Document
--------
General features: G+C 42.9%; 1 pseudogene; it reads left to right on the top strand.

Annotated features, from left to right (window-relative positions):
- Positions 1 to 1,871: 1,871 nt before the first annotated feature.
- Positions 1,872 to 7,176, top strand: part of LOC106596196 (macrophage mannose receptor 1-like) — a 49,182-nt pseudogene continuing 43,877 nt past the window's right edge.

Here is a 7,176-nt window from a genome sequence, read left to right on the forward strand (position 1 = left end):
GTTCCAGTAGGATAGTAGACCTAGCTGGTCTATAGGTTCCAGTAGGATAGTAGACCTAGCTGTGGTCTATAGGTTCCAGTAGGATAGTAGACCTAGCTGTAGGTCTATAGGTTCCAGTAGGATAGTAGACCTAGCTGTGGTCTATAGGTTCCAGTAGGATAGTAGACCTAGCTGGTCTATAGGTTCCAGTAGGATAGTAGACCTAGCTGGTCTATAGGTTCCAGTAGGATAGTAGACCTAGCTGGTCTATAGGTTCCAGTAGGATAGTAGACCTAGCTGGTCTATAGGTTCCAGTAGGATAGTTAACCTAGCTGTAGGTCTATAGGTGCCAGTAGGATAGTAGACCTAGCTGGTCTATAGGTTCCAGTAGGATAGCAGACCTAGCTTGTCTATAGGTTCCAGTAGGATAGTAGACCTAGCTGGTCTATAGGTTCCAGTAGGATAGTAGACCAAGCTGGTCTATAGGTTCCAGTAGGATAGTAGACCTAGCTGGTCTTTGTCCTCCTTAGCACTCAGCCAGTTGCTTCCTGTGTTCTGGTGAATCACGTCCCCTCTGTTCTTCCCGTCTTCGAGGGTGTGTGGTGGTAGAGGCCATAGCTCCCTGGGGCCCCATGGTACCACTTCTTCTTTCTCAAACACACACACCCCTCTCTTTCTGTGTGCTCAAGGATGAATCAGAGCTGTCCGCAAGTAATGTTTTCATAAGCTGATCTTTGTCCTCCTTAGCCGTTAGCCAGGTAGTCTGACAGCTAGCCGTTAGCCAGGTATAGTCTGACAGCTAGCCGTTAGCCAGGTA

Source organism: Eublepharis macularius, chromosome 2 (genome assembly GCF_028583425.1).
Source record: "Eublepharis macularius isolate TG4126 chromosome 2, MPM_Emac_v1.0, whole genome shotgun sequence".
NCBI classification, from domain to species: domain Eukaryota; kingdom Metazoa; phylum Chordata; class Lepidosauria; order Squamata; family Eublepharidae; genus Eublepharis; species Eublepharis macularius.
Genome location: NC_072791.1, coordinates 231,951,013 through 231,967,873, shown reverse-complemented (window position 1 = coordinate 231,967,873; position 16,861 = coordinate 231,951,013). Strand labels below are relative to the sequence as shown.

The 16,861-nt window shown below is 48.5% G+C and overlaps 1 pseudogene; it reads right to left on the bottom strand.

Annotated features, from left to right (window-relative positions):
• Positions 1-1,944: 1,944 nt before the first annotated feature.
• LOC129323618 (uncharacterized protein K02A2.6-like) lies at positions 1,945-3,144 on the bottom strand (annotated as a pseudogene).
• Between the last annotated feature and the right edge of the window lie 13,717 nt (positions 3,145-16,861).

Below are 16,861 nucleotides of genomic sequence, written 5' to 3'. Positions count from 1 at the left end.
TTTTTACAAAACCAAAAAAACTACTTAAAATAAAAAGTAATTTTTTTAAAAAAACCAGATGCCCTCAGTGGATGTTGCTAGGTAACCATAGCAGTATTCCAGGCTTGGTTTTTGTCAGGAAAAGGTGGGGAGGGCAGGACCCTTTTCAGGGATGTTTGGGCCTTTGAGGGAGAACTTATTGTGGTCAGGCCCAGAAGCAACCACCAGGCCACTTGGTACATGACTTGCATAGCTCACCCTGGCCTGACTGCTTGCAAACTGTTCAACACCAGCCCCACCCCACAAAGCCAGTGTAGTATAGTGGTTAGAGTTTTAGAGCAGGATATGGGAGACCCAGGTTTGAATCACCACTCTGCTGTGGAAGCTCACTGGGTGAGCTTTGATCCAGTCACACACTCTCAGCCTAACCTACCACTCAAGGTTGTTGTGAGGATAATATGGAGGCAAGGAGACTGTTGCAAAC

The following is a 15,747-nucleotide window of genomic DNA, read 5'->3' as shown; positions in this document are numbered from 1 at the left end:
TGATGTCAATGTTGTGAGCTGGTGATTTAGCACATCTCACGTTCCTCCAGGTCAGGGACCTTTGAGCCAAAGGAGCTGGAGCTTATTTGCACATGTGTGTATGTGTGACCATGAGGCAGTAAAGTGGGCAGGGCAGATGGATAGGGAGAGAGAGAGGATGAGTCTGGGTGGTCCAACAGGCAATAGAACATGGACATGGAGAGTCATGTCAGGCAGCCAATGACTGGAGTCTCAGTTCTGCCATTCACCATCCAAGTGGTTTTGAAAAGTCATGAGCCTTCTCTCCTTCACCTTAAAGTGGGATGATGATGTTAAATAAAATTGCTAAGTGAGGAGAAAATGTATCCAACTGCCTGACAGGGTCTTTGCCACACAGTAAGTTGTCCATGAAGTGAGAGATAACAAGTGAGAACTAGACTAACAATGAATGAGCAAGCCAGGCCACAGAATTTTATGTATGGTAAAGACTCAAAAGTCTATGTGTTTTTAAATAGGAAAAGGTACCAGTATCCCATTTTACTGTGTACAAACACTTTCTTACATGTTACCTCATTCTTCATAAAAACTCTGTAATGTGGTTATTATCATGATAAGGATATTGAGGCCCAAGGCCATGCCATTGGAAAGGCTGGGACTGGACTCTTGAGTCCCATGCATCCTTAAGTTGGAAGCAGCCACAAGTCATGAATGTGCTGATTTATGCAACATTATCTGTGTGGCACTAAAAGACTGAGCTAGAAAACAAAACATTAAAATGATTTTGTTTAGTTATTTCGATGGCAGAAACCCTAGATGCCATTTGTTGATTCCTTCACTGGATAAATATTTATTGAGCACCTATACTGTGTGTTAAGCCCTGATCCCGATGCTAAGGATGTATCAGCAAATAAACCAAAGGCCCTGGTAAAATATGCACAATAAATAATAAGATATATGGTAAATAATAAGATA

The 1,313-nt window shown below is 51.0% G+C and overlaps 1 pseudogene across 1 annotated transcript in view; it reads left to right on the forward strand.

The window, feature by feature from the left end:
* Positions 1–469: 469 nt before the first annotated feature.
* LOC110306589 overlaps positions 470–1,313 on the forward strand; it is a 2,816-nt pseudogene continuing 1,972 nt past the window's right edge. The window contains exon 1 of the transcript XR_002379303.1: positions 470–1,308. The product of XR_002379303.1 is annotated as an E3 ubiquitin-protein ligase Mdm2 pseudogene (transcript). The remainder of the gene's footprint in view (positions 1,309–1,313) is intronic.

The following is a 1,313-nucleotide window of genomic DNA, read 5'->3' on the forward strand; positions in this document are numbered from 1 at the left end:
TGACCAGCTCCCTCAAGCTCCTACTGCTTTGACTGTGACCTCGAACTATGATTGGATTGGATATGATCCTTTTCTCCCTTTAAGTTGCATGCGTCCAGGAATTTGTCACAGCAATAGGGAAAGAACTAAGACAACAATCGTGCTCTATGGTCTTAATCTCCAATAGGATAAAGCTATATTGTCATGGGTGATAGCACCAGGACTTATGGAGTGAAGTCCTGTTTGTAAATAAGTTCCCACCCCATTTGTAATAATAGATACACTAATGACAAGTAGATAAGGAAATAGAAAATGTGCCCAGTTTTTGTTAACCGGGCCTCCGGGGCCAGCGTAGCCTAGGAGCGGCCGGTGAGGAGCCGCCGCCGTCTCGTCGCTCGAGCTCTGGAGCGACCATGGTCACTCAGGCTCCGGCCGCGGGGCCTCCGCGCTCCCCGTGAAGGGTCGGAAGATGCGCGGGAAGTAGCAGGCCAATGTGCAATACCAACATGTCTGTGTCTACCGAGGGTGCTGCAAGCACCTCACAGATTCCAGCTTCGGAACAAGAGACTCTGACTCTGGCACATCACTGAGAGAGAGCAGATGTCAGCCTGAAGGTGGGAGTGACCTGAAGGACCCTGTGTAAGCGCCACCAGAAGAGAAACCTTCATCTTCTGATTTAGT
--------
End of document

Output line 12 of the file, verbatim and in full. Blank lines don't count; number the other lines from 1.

Annotated features, from left to right (window-relative positions):